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Dorfman: Sox See Why Verlander Comes Up Aces

Justin Verlander. (Photo by Leon Halip/Getty Images)

Justin Verlander. (Photo by Leon Halip/Getty Images)

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(CBS) The White Sox give their fans lots of reasons to get aggravated. A $127 million payroll for a team that is two games under .500 being the main one. Then there are the lack of fundamentals, the wasted run scoring opportunities or doing any number of dumb things that cost them games. So it would be easy to get upset about last night’s 5-4 loss to Detroit, but every once in a while you have to salute the other team, or in this case one player for doing something special.

This morning, kudos belong in the corner of Justin Verlander.

No, Verlander did not have his greatest game last night. He gave up four runs on two long home runs, one to Adam Dunn the other to Paul Konerko. That is a far cry from the best for a pitcher who is 97-57 over the course of his career and has tossed two no-hitters. But what Verlander did in the eighth last night was the classic definition of a horse, an ace, whatever phrase seems appropriate to define the top starting pitcher on his team, or most likely in Verlander’s case, the best pitcher in the American League right now.

Verlander had already tossed well over 100 pitches heading into the 8th and with one out and Alexei Ramirez on first, Verlander struck out Konerko when the hit 100 mph on the radar gun. Then, against Dunn, he threw an unhittable curveball to close out the inning. He showed some emotion after that 125th pitch — his last of the night — and he deserved to. Verlander is a winner.

Jim Leyland is now in his sixth season of managing Verlander and he knows what he has even if he admitted some trepidation about sending him back out to the mound for the 8th.

“I was a little concerned, but when your ace says he’s fine, you put him back out there,” Leyland said to reporters after the game in remarks that were broadcast.

As good as Mark Buehrle has been with the White Sox since 2000, he is really more of the classic #2 starter in a rotation. He just doesn’t have the overpowering stuff to be THE guy. Verlander is that kind of pitcher and he showed it last night. Great pitches do not have to throw shutouts all the time to be great, they just have to get the outs when they need to get them. That is what Jack McDowell did for the Sox in the early 90s and that is what Verlander does today in Detroit.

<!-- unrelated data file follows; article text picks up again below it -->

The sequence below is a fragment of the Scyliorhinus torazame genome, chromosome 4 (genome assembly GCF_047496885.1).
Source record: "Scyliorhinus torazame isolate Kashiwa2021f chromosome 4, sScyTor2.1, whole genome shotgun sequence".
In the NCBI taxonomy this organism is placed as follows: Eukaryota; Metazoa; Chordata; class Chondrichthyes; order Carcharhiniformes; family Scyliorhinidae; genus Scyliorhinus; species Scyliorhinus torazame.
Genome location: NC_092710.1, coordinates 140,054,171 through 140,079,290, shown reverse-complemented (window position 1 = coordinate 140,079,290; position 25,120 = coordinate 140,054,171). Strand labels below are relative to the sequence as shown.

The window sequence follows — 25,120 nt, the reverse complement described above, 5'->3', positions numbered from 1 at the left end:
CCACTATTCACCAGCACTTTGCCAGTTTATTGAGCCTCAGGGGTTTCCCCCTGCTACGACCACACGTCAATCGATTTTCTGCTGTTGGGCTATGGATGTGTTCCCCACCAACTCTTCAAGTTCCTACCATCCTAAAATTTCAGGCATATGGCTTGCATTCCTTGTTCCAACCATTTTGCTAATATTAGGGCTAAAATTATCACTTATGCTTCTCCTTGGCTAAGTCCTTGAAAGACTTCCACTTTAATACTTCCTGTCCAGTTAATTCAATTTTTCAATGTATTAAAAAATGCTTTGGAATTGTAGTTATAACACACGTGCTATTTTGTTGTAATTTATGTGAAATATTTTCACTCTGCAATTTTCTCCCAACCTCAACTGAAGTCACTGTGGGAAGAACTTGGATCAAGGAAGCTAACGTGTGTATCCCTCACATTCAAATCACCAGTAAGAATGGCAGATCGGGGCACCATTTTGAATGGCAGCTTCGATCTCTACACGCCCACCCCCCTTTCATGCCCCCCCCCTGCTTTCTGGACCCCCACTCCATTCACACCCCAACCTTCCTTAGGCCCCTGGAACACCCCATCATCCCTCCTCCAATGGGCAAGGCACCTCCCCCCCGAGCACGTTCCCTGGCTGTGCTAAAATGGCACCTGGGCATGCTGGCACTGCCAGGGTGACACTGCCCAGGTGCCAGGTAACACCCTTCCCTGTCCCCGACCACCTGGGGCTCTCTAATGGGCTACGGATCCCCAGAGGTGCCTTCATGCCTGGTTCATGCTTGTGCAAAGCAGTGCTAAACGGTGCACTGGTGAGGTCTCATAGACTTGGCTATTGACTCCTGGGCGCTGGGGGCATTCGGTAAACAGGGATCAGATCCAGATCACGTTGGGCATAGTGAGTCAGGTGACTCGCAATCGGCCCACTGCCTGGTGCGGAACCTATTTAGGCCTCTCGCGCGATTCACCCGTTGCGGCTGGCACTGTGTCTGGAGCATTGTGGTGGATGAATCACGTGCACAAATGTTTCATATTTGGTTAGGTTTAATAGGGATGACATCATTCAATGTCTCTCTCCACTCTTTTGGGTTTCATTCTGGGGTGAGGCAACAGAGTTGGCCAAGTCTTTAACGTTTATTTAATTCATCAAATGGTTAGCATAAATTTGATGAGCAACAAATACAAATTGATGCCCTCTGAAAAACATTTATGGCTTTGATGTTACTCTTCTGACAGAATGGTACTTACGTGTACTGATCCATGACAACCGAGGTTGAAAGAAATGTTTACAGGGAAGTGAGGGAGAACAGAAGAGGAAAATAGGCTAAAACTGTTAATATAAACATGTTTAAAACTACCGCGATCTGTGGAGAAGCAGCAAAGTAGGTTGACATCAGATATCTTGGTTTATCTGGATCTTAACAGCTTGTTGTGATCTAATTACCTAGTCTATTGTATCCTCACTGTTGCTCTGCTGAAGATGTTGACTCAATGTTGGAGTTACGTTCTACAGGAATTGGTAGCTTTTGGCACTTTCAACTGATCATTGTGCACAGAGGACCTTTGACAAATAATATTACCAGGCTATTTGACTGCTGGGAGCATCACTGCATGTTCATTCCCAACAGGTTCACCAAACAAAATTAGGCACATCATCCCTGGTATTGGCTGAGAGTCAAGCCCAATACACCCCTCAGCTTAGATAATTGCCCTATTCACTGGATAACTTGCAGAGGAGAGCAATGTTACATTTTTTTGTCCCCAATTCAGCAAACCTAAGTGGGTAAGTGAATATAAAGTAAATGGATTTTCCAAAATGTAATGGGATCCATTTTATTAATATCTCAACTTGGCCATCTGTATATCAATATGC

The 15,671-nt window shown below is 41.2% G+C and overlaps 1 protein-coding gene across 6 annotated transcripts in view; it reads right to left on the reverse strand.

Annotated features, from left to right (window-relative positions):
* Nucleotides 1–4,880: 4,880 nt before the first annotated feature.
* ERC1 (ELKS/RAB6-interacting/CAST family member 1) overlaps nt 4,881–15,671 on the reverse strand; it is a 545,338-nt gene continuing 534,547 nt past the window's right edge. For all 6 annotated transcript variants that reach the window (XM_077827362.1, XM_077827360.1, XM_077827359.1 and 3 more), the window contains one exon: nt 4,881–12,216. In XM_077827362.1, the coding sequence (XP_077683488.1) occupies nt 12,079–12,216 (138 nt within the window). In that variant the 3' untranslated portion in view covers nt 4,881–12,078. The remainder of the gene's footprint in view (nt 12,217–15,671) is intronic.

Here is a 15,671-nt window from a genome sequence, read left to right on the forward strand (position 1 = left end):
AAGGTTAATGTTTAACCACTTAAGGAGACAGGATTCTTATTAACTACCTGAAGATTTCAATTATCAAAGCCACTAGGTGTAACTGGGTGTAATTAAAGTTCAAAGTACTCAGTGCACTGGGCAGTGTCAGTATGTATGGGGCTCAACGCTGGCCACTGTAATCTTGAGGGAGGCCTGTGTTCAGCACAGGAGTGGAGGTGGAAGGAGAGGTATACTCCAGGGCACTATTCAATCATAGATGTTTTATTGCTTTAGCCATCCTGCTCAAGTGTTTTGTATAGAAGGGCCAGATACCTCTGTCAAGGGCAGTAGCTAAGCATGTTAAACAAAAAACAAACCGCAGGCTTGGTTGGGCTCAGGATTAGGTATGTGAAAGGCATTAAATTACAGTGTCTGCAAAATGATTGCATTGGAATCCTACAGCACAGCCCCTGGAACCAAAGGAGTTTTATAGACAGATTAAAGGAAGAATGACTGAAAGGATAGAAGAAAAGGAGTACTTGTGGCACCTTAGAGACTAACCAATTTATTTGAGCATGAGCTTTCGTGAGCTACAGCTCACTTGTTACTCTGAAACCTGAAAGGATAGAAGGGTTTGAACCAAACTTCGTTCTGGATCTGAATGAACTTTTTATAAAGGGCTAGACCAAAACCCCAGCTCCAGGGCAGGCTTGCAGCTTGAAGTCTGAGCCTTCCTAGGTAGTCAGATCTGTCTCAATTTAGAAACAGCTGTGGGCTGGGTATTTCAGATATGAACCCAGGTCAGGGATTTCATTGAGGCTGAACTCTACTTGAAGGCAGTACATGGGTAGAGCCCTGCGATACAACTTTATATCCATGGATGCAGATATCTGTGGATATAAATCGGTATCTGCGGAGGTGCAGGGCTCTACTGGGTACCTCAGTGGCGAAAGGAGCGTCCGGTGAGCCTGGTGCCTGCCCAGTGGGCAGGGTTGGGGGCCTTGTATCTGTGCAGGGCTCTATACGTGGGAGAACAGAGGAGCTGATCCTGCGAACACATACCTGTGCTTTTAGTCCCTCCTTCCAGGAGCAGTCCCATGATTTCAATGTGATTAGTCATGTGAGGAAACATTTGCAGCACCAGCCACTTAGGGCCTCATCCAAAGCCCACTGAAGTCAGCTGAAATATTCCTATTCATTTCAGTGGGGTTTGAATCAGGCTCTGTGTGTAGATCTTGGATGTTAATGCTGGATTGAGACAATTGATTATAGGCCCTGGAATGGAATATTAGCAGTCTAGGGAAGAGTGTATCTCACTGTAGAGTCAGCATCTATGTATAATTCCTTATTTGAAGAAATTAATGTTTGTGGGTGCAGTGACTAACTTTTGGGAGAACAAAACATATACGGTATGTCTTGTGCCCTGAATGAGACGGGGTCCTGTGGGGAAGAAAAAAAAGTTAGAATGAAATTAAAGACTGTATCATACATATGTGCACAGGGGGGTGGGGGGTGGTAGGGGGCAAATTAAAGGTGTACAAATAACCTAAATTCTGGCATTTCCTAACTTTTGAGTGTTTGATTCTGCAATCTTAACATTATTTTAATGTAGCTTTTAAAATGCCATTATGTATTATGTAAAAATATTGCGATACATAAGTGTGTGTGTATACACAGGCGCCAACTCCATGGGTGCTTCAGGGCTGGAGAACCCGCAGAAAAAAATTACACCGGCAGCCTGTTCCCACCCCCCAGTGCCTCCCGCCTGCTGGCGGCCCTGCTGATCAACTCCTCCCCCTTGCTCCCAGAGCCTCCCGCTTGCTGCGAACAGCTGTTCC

If Sox fans want to be sad this morning, look at the contrast in starting pitchers in last night’s game. Jake Peavy pitched a decent game until the 6th, but then admitted to running out of gas as the Tigers scored three runs to take a 4-2 lead. In San Diego, a few years ago, Peavy was for the Padres what Verlander is for the Tigers today, but no more. Injuries have taken their toll and it is unlikely he will ever be that type of pitcher again.

The Sox did blow a 2-0 lead on a night that Cleveland lost as well. Another missed opportunity as they remain 4.5 games behind Detroit in third place overall in the AL Central. As has been the case for most of the year, they are intriguing enough to keep paying attention, but they still have yet to show they can play consistent baseball to get on the roll they need. If today’s roster shakeup makes a difference, great, but that obviously belongs on the wait-and-see approach.

But instead of aggravation, the emotion today should be admiration. On a beautiful summer night during an entertaining baseball game, Justin Verlander showed why the Tigers have a rock to build around for their future and why 29 other clubs around the majors would love to have him.

daniel i dorfman Dorfman: Sox See Why Verlander Comes Up Aces

Daniel I. Dorfman

Daniel I. Dorfman is a local freelance writer who has written and reported for the New York Times, Philadelphia Inquirer and the Boston Globe among many other nationally prominent broadcast, online and print media organizations. He is also a researcher for 670 The Score. You can follow him on Twitter @DanDorfman To read more of Daniel’s blogs click here.